Peer-reviewed articles

Looking beyond borders: Integrating best practices in benefit – risk analysis into the field of Food and Nutrition

Authors: Tijhuis, MJ, Pohjola, MV, Gunnlaugsdóttir, H., Kalogeras, N., Leino, O., Luteijn, JM, Magnússon, SH, Odekerken-Schröder, G., Poto, M., Tuomisto, JT, Ueland, Ø ., White, BC, Holm, F., Verhagen, H.

Version: Food and Chemical Toxicology

Publication year: 2012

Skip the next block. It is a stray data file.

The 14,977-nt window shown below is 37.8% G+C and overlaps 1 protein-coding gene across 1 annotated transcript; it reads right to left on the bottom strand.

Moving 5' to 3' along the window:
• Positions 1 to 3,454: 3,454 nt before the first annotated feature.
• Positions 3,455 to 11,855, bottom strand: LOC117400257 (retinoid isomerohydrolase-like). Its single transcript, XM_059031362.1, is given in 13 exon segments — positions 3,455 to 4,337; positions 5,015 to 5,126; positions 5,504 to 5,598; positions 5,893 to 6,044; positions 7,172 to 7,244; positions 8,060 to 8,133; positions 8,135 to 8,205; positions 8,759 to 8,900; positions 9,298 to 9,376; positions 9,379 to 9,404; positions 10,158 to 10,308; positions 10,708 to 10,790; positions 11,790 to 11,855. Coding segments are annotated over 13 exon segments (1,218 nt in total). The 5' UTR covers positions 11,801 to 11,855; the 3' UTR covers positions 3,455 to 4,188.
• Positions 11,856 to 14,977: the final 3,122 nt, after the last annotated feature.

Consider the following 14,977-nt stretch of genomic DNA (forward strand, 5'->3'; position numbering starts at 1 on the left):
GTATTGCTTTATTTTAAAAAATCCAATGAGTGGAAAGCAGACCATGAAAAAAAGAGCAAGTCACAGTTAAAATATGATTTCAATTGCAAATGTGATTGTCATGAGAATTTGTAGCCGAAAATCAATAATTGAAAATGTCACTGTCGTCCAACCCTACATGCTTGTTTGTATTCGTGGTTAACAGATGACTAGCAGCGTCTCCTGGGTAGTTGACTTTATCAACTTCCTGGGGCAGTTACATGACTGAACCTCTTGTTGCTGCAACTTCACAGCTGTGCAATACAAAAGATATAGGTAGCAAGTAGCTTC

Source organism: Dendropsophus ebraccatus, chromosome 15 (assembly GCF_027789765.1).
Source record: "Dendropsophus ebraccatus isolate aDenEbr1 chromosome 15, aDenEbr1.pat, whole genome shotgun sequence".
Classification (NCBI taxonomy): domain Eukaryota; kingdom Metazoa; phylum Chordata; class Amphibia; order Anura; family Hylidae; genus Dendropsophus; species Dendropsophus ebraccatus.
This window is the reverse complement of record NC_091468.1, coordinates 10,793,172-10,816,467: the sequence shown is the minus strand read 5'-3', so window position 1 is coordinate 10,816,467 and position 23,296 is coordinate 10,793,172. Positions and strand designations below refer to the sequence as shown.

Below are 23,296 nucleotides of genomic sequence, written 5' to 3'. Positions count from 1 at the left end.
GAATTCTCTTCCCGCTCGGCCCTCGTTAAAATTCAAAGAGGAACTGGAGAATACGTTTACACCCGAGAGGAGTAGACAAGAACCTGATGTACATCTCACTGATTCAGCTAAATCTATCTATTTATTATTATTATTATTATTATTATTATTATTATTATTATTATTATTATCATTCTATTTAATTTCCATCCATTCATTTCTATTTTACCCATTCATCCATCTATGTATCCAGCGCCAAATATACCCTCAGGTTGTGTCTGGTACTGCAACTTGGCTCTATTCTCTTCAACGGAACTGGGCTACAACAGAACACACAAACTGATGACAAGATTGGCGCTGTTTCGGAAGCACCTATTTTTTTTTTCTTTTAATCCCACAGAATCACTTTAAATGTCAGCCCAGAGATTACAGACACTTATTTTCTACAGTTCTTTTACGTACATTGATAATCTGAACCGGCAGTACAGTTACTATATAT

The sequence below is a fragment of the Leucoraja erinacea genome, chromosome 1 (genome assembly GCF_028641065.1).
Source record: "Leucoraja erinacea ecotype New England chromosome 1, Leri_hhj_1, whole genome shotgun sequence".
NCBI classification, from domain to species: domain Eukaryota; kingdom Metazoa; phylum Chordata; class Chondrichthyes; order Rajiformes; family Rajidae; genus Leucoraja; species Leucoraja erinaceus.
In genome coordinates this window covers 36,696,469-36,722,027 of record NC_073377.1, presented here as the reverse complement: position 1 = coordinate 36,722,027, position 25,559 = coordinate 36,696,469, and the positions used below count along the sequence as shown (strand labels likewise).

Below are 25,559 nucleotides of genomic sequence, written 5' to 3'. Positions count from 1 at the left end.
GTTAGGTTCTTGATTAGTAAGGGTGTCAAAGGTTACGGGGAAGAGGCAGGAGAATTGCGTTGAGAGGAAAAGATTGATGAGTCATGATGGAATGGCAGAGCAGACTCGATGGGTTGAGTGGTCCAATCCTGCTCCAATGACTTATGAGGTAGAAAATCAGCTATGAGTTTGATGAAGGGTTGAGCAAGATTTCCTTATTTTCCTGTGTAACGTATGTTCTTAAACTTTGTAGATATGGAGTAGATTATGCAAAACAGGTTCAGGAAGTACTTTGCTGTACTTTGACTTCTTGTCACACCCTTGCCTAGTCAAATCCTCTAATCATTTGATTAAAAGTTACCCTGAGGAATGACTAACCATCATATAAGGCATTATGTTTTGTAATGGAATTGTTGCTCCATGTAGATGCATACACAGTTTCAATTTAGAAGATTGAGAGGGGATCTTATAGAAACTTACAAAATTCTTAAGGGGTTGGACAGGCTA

An integrated benefit – risk analysis aims to provide guidance in decision situations where benefits do not clearly prevail over risks, and explicit weighing of benefits and risks is thus indicated. The BEPRARIBEAN project aims to advance benefit – risk analysis in the area of food and nutrition by learning from other fields. This paper constitutes the final stage of the project, in which commonalities and differences in benefit – risk analysis are identified between the Food and Nutrition field and other fields, namely Medicines, Food Microbiology, Environmental Health, Economics and Marketing – Finance, and Consumer Perception . From this, ways forward are characterized for benefit – risk analysis in Food and Nutrition. Integrated benefit – risk analysis in Food and Nutrition may advance in the following ways: Increased engagement and communication between assessors, managers, and stakeholders; more pragmatic problem-oriented framing of assessment; accepting some risk; pre- and post-market analysis; explicit communication of the assessment purpose, input and output; more human (dose – response) data and more efficient use of human data; segmenting populations based on physiology; explicit consideration of value judgments in assessment; integration of multiple benefits and risks from multiple domains; explicit recognition of the impact of consumer beliefs, opinions, views, perceptions, and attitudes on behavior; and segmenting populations based on behavior; the opportunities proposed here do not provide ultimate solutions; rather, they define a collection of issues to be taken account of in developing methods, tools, practices and policies, as well as refining the regulatory context, for benefit – risk analysis in Food and Nutrition and other fields. Thus, these opportunities will now need to be further explored and incorporated into benefit – risk practice and policy. If accepted, incorporation of these opportunities will also involve a paradigm shift in Food and Nutrition benefit – risk analysis towards conceiving the analysis as a process of creating shared knowledge among all stakeholders.

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